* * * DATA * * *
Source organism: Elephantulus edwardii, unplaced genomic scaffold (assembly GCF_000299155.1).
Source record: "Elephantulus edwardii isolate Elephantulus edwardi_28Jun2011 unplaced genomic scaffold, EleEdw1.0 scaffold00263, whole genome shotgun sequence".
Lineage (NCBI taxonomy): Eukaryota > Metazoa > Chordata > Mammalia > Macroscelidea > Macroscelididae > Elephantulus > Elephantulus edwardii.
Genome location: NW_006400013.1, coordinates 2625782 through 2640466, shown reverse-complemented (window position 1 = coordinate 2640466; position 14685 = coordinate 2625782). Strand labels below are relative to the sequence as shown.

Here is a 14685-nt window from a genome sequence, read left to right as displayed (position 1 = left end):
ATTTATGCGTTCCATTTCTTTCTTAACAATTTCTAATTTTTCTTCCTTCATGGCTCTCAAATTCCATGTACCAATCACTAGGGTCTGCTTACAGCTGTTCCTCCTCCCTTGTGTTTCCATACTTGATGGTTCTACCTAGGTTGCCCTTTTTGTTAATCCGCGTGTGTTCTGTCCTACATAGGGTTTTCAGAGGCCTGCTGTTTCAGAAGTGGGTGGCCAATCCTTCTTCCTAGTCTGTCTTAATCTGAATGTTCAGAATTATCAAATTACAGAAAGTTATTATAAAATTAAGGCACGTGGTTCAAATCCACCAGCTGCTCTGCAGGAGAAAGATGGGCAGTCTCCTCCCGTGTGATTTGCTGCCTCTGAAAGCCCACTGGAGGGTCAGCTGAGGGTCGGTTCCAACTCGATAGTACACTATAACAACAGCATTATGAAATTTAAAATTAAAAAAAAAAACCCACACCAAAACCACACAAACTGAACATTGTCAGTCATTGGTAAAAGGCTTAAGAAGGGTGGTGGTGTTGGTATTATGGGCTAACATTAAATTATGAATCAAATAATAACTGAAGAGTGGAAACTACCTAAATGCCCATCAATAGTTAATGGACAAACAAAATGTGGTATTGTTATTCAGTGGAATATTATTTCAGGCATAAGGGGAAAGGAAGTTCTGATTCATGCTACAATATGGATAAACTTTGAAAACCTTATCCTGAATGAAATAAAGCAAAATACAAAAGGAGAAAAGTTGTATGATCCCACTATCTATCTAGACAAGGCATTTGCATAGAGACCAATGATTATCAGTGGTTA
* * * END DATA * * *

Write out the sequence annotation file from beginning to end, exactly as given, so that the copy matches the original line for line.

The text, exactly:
Source organism: Elephantulus edwardii, unplaced genomic scaffold (assembly GCF_000299155.1).
Source record: "Elephantulus edwardii isolate Elephantulus edwardi_28Jun2011 unplaced genomic scaffold, EleEdw1.0 scaffold00263, whole genome shotgun sequence".
Lineage (NCBI taxonomy): Eukaryota > Metazoa > Chordata > Mammalia > Macroscelidea > Macroscelididae > Elephantulus > Elephantulus edwardii.
Genome location: NW_006400013.1, coordinates 2625782 through 2640466, shown reverse-complemented (window position 1 = coordinate 2640466; position 14685 = coordinate 2625782). Strand labels below are relative to the sequence as shown.

Here is a 14685-nt window from a genome sequence, read left to right as displayed (position 1 = left end):
ATTTATGCGTTCCATTTCTTTCTTAACAATTTCTAATTTTTCTTCCTTCATGGCTCTCAAATTCCATGTACCAATCACTAGGGTCTGCTTACAGCTGTTCCTCCTCCCTTGTGTTTCCATACTTGATGGTTCTACCTAGGTTGCCCTTTTTGTTAATCCGCGTGTGTTCTGTCCTACATAGGGTTTTCAGAGGCCTGCTGTTTCAGAAGTGGGTGGCCAATCCTTCTTCCTAGTCTGTCTTAATCTGAATGTTCAGAATTATCAAATTACAGAAAGTTATTATAAAATTAAGGCACGTGGTTCAAATCCACCAGCTGCTCTGCAGGAGAAAGATGGGCAGTCTCCTCCCGTGTGATTTGCTGCCTCTGAAAGCCCACTGGAGGGTCAGCTGAGGGTCGGTTCCAACTCGATAGTACACTATAACAACAGCATTATGAAATTTAAAATTAAAAAAAAAAACCCACACCAAAACCACACAAACTGAACATTGTCAGTCATTGGTAAAAGGCTTAAGAAGGGTGGTGGTGTTGGTATTATGGGCTAACATTAAATTATGAATCAAATAATAACTGAAGAGTGGAAACTACCTAAATGCCCATCAATAGTTAATGGACAAACAAAATGTGGTATTGTTATTCAGTGGAATATTATTTCAGGCATAAGGGGAAAGGAAGTTCTGATTCATGCTACAATATGGATAAACTTTGAAAACCTTATCCTGAATGAAATAAAGCAAAATACAAAAGGAGAAAAGTTGTATGATCCCACTATCTATCTAGACAAGGCATTTGCATAGAGACCAATGATTATCAGTGGTTA